For the longest time, Disney+ seemed to be supported and populated by content that only came out of the Marvel Studios and Star Wars properties. To make matters worse, a great number of other note-worthy productions that weren’t related to the aforementioned franchises (both television shows and movies) were removed, like Artemis Fowl, The Mighty Ducks: Game Changers and Crater. But with the new Disney+ fantasy series Percy Jackson and the Olympians (adapted from author Rick Riordan’s best-selling teen novels), there is now a hopeful future for all sorts of other cinematic creations on the House of Mouse streaming platform.
Not only is the first season of Percy Jackson being well received by both children and adults since premiering on Dec. 19th, the fantastical show has also stormed the mantle in terms of live-action viewership (beating everything except Ashoka) and shattered a viewing record on Disney+ itself with well over 500 million minutes viewed in its debut week. As you can easily tell, the series adaptation has received numerous accolades right outside the gate. MovieWeb recently sat down and talked to one of Percy Jackson’s revered cinematographers, Pierre Gill, to find out what it was like collaborating with Disney, implementing a state-of-the-art volume soundstage, and his fondest memories from working on the show.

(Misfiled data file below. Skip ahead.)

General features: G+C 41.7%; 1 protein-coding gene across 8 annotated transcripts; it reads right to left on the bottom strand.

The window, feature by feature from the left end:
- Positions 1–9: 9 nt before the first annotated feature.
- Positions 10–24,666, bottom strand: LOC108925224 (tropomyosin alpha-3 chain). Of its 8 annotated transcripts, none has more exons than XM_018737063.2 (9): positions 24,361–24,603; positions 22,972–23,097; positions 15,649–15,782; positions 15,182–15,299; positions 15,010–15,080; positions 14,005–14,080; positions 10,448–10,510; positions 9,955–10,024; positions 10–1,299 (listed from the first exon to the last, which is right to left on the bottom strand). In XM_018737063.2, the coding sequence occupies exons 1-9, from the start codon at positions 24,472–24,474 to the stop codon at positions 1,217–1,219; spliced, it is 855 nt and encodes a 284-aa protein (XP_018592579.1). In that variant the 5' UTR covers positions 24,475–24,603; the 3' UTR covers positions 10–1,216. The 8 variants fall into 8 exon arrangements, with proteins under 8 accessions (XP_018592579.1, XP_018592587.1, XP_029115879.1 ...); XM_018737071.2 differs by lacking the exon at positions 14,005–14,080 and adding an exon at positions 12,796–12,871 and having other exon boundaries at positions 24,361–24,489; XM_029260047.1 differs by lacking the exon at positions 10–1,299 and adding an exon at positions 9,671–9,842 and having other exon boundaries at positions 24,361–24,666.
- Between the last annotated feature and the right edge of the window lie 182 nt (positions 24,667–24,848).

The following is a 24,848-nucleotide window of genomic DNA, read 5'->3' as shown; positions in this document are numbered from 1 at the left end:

Capturing Audiences with Percy Jackson’s Minotaur Battle
Starting from the very first episode of Percy Jackson and the Olympians, viewers will be able to notice Mr. Gill’s inquisitive cinematographic style when Percy, his mother Sally, and his best friend Grover Underwood get their car rammed off the side of the road by a rage-filled Minotaur. Even though the vehicle was out of commission at that point, Gill requested for one headlight to stay on in order to emphasize the dramatic suspense of the moment: